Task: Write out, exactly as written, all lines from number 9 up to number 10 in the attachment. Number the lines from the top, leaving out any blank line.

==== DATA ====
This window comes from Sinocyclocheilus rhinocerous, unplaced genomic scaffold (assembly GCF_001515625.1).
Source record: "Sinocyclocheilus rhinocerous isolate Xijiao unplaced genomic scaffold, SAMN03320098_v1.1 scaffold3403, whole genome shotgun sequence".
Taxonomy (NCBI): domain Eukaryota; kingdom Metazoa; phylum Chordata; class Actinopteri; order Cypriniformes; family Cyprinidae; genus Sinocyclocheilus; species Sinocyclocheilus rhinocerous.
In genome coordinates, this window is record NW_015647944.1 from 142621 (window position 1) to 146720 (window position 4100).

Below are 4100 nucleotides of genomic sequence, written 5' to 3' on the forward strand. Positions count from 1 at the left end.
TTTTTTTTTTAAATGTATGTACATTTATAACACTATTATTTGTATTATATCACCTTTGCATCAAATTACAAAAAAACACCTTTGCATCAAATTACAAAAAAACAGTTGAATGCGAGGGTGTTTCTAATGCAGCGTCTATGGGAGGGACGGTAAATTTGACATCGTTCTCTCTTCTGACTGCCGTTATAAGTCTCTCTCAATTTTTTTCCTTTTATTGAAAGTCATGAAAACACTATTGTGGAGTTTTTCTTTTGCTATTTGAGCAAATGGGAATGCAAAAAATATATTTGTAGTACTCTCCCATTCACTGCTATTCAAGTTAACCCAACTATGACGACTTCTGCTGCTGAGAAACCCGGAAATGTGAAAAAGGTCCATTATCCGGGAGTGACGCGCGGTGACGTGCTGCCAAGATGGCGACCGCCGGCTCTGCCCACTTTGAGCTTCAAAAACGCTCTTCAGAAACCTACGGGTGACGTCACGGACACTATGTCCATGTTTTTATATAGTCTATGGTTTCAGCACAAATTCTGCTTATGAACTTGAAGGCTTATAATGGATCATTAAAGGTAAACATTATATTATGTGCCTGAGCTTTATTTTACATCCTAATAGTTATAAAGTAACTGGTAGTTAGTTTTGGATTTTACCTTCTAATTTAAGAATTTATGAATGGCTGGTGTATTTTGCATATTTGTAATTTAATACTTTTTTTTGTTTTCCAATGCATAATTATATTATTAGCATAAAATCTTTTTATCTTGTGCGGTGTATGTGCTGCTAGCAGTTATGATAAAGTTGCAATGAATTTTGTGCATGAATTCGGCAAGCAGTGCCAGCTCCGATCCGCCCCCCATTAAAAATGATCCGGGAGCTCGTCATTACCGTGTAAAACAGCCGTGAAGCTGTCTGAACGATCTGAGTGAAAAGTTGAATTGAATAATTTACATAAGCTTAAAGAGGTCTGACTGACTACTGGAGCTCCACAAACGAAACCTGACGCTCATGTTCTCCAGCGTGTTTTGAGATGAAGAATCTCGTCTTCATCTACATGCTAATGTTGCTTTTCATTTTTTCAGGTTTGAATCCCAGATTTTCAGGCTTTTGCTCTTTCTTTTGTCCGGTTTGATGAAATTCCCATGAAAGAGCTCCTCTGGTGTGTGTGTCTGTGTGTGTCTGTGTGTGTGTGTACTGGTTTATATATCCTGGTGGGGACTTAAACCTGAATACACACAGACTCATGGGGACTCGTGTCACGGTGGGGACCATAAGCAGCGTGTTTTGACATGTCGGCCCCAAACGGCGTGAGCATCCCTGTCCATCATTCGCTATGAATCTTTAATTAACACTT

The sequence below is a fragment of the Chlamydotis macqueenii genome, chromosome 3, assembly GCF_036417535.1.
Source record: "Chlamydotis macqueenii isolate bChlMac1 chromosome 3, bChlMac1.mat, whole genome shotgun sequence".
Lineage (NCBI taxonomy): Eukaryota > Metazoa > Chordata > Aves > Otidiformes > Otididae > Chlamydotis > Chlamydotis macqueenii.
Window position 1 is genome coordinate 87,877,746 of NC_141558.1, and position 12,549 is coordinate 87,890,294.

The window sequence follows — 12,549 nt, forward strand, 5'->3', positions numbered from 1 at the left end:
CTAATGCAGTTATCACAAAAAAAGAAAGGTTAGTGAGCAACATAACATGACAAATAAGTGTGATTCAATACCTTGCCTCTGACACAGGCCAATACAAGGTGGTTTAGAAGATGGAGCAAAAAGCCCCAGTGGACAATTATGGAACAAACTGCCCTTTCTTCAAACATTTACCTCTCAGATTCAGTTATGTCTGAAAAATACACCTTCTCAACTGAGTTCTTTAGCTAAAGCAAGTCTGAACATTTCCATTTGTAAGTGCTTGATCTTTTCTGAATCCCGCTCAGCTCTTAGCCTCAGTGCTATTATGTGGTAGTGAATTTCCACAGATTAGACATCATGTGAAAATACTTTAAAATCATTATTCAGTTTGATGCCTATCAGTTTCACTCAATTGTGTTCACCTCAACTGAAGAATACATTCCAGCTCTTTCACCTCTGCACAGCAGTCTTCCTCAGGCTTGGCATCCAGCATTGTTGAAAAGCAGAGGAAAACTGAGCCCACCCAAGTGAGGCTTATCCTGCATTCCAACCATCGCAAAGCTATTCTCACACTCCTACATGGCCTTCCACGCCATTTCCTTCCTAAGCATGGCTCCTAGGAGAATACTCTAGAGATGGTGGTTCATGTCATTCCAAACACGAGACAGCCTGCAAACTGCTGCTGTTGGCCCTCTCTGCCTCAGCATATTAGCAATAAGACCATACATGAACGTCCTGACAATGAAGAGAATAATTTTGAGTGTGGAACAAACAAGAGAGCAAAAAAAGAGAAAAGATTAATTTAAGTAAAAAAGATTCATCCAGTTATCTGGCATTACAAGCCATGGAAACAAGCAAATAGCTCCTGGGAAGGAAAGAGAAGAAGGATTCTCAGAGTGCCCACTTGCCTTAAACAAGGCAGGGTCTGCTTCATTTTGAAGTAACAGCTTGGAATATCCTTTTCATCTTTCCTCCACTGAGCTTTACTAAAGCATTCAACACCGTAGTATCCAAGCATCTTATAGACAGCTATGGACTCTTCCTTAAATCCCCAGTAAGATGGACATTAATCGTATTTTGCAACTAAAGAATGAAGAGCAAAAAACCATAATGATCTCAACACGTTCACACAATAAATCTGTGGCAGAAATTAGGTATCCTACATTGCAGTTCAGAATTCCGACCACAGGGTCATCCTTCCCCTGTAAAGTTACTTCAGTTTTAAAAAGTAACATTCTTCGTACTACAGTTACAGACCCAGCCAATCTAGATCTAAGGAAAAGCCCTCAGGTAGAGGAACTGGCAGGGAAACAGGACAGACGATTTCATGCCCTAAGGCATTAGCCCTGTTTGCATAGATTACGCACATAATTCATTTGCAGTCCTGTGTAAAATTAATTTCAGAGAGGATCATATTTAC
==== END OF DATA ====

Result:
Lineage (NCBI taxonomy): Eukaryota > Metazoa > Chordata > Aves > Otidiformes > Otididae > Chlamydotis > Chlamydotis macqueenii.
Window position 1 is genome coordinate 87,877,746 of NC_141558.1, and position 12,549 is coordinate 87,890,294.